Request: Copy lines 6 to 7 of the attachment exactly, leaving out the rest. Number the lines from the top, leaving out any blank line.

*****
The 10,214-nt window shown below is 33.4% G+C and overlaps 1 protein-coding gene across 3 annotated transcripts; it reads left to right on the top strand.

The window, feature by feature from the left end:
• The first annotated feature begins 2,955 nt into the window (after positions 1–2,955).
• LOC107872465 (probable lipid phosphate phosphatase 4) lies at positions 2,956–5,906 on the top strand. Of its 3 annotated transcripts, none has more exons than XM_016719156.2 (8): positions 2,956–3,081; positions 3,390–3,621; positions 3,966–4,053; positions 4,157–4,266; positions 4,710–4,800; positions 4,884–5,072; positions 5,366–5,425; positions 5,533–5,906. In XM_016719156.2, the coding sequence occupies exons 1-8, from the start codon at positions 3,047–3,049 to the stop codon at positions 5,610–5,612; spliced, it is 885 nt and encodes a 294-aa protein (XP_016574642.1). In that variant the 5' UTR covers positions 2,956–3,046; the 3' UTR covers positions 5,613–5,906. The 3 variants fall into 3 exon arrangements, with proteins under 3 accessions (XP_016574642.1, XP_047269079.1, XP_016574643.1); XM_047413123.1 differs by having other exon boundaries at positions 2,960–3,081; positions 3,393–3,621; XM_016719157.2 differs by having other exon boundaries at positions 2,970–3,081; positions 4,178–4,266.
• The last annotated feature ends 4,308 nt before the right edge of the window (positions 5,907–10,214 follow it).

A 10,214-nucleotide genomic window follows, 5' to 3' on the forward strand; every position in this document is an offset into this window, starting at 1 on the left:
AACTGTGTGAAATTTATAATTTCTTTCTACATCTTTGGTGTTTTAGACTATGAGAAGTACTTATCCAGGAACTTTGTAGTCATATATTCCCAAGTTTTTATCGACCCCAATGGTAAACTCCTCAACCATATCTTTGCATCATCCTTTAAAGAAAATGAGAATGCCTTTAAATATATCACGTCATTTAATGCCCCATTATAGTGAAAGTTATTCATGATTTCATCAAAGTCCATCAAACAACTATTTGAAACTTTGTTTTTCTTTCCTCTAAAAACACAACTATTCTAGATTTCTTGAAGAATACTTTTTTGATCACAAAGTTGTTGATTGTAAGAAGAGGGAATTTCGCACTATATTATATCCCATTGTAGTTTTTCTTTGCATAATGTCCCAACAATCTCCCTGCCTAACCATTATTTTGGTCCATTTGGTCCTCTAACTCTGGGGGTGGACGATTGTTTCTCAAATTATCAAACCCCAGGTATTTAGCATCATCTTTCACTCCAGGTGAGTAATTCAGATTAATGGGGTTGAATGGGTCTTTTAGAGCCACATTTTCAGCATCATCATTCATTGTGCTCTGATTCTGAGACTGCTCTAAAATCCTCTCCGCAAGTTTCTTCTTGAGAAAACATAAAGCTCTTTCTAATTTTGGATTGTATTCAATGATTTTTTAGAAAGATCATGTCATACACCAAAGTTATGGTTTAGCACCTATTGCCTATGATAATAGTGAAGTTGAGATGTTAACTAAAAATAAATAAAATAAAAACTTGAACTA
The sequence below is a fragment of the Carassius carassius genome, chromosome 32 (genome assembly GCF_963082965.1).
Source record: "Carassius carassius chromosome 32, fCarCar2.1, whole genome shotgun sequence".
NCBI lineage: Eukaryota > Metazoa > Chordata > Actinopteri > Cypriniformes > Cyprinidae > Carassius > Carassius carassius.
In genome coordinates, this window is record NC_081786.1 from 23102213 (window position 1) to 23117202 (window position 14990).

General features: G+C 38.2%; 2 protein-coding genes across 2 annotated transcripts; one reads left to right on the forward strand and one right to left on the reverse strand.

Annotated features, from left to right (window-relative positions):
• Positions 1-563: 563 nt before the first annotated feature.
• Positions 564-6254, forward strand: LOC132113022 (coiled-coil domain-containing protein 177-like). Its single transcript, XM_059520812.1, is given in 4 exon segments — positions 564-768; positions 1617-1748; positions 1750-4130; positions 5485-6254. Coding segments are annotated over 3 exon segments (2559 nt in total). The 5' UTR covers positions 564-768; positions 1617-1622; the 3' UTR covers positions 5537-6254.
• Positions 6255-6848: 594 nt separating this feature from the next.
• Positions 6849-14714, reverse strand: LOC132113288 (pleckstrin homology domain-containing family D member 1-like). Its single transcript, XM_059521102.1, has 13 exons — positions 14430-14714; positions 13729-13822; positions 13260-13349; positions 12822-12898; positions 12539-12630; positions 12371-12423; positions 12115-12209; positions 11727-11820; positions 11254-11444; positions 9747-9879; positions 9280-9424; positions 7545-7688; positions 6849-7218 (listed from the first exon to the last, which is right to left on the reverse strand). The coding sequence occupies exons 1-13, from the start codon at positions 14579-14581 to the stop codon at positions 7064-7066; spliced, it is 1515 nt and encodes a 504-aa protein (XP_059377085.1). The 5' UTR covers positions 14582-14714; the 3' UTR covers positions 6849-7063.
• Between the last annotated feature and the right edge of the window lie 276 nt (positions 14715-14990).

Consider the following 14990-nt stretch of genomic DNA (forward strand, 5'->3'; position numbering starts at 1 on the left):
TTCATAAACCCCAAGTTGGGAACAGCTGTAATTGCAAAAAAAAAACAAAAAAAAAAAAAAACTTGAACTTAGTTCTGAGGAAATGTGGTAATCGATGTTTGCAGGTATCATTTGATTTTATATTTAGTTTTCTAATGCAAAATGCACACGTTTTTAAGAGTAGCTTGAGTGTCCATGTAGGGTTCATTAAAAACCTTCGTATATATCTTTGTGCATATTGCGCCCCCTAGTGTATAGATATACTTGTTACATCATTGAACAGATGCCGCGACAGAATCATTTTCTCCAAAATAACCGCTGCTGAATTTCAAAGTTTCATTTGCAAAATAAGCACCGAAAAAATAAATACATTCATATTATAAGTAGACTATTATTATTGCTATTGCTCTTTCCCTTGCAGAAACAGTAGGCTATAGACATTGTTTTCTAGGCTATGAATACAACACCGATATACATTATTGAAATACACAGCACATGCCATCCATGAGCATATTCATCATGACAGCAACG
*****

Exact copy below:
A 10,214-nucleotide genomic window follows, 5' to 3' on the forward strand; every position in this document is an offset into this window, starting at 1 on the left:
AACTGTGTGAAATTTATAATTTCTTTCTACATCTTTGGTGTTTTAGACTATGAGAAGTACTTATCCAGGAACTTTGTAGTCATATATTCCCAAGTTTTTATCGACCCCAATGGTAAACTCCTCAACCATATCTTTGCATCATCCTTTAAAGAAAATGAGAATGCCTTTAAATATATCACGTCATTTAATGCCCCATTATAGTGAAAGTTATTCATGATTTCATCAAAGTCCATCAAACAACTATTTGAAACTTTGTTTTTCTTTCCTCTAAAAACACAACTATTCTAGATTTCTTGAAGAATACTTTTTTGATCACAAAGTTGTTGATTGTAAGAAGAGGGAATTTCGCACTATATTATATCCCATTGTAGTTTTTCTTTGCATAATGTCCCAACAATCTCCCTGCCTAACCATTATTTTGGTCCATTTGGTCCTCTAACTCTGGGGGTGGACGATTGTTTCTCAAATTATCAAACCCCAGGTATTTAGCATCATCTTTCACTCCAGGTGAGTAATTCAGATTAATGGGGTTGAATGGGTCTTTTAGAGCCACATTTTCAGCATCATCATTCATTGTGCTCTGATTCTGAGACTGCTCTAAAATCCTCTCCGCAAGTTTCTTCTTGAGAAAACATAAAGCTCTTTCTAATTTTGGATTGTATTCAATGATTTTTTAGAAAGATCATGTCATACACCAAAGTTATGGTTTAGCACCTATTGCCTATGATAATAGTGAAGTTGAGATGTTAACTAAAAATAAATAAAATAAAAACTTGAACTA